The pharmaceutical industry is growing bigger, more foreign players are entering the market, but that’s not good news for the small scale pharma industry. Small enterprises, mostly dependent on contract manufacture for larger companies are facing closure.
Whereas, the pharma market, currently worth around Rs 75,000 crore and growing towards Rs 100,000 crore, is opening up a large market for companies, the number of small units has come down; large companies have expanded their manufacturing capacity, reducing the contract work done by smaller firms.Small companies doing their own marketing are in really deep waters for a number of reasons.
“For instance, we had around 300 licensed manufacturers as active members in Tamil Nadu five to seven years back. Now it has come down to 124. The only way for small-scale units to grow is to focus and specialise in particular sectors, for instance, by selecting 10 or 20 products,” source in CIPI said. “And that’s an optimistic view.” A small scale manufacturer said. He said that he was looking for a decent exit, the first chance he gets.
Companies could also look at adding value, such as by acquiring expertise in novel drug delivery systems (NDDS) to sustain and grow in the market. He said that the confederation had some 3,000 members across the country five years ago, but this has now come down to 1,000 units.The writing is on the wall. “Who has the capital and expertise for this sort of a thing?”Manoj Tiwari a small time manufacturer, said.
It is likely that another 50 per cent will have to determine whether to stay as contract manufacturers in the face of cut-throat competition or shut down.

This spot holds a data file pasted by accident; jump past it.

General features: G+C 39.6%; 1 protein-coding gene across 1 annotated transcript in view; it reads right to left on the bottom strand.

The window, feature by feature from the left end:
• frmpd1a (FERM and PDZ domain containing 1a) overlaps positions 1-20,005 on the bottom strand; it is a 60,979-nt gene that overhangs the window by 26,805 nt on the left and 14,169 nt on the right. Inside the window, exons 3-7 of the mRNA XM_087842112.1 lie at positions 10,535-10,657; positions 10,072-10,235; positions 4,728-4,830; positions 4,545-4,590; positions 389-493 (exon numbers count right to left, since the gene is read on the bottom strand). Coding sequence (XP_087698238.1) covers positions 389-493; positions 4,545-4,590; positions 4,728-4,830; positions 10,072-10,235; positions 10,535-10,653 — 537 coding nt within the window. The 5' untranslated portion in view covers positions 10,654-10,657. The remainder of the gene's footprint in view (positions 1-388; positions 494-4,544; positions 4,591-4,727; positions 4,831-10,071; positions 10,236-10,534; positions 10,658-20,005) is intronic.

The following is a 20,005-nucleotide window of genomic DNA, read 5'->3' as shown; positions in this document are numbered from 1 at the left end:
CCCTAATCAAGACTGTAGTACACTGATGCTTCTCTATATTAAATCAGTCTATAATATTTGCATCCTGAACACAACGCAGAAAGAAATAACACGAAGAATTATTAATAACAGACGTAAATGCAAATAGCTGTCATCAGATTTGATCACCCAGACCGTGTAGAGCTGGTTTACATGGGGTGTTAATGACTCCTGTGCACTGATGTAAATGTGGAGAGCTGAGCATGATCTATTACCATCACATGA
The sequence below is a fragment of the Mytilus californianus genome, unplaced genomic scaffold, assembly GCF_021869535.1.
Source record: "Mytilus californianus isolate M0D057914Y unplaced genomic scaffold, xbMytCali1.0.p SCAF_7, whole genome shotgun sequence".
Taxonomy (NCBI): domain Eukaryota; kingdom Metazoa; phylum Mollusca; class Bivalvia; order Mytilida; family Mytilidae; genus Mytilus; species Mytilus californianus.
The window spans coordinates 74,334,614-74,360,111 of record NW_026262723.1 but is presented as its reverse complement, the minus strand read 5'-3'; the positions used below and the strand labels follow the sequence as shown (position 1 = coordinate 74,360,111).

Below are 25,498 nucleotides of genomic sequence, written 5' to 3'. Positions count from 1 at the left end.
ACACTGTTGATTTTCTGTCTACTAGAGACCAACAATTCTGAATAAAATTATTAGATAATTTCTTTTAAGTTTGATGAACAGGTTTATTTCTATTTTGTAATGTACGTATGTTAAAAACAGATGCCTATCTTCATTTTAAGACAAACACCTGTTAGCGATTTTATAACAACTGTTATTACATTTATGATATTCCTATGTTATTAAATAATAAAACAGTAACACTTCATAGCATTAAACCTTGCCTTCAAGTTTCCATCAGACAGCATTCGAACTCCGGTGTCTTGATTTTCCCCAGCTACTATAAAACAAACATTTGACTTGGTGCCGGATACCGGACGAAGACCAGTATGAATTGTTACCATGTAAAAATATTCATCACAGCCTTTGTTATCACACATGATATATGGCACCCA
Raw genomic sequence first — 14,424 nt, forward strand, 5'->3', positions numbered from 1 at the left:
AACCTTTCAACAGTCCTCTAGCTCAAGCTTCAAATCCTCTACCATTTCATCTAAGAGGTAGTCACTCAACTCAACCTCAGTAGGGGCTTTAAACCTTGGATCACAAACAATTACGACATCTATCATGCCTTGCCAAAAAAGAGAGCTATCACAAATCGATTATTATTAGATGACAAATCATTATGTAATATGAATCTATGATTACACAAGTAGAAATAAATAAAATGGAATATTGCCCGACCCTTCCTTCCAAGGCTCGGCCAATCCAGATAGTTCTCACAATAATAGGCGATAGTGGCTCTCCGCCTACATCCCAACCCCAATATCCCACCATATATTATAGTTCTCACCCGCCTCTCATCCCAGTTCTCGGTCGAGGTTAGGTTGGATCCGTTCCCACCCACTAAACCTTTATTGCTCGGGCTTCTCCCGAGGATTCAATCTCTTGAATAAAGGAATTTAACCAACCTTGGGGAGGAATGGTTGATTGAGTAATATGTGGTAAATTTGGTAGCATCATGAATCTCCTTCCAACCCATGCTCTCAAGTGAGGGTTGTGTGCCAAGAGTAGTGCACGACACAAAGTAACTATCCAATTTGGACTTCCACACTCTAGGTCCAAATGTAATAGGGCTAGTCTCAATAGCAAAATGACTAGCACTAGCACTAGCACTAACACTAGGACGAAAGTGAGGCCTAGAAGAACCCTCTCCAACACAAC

What has happened is that the larger Indian players like Aurobindo Pharma, Actavis, Dr Reddy’s Laboratories and Cipla have expanded their facilities and serve many foreign multinationals as contract manufacturers, while companies like Mylan have acquired facilities in India,” sources said.
Meanwhile, eyeing forecasts about the robust growth prospects of the sector, the industry has created numerous units, especially in places like Baddi in Himachal Pradesh, where the government has announced attractive tax incentives.
While these facilities were built as per the regulatory standards of various countries, many didnot match the standards required to supply well-regulated markets. The facilities were meant to serve the developing countries (which were less explored until the last decade) such as the African nations. A large number of facilities were built during 2005-09.
However, regulatory barriers in the target nations became stringent and several large companies opted to set up manufacturing facilities in the African countries or started outsourcing from local manufacturers in those nations. This has created over-capacity in India, and small firms found the competition getting tougher, even as raw material prices were growing, CIPI said.
“Initially, big companies came into India without wanting to set up facilities, and only focusing on marketing. SMEs saw this as an opportunity and built up facilities. In fact, they had already gone halfway in setting up the plants when e reality hit them, during 2009-2013,”the source said.
Small manufacturers were looking to push their goods in institutions, but the government turned their back on them, with dire consequences for the manufacturers. Industry associations, including CIPI, have asked the government to procure a certain share of total purchases from SMEs. However, government tenders also saw fierce competition and SMEs could no longer rely on them for sustenance.
Many units have closed; no new companies are coming up in this sector. Plant and machinery of the defunct factories are just scrap because most are of obsolete design. Many have shut down their small operations and sold off their machinery long before the cut throat competition hit the market. They saw it coming, so they quit. The units made some money from property but most of the money was spent towards payment of loans by government agencies.
“Probably this could be the start of consolidation in the sector. We have to accept that. We are sensitising the remaining players to think differently and bring in value addition and focus on certain segments in the future,”sources in CIPI said.
However, the dwindling number of SMEs coupled with a large base of medium- and large-scale companies will lead to disproportionate price increases in the next decade,CIPI warned.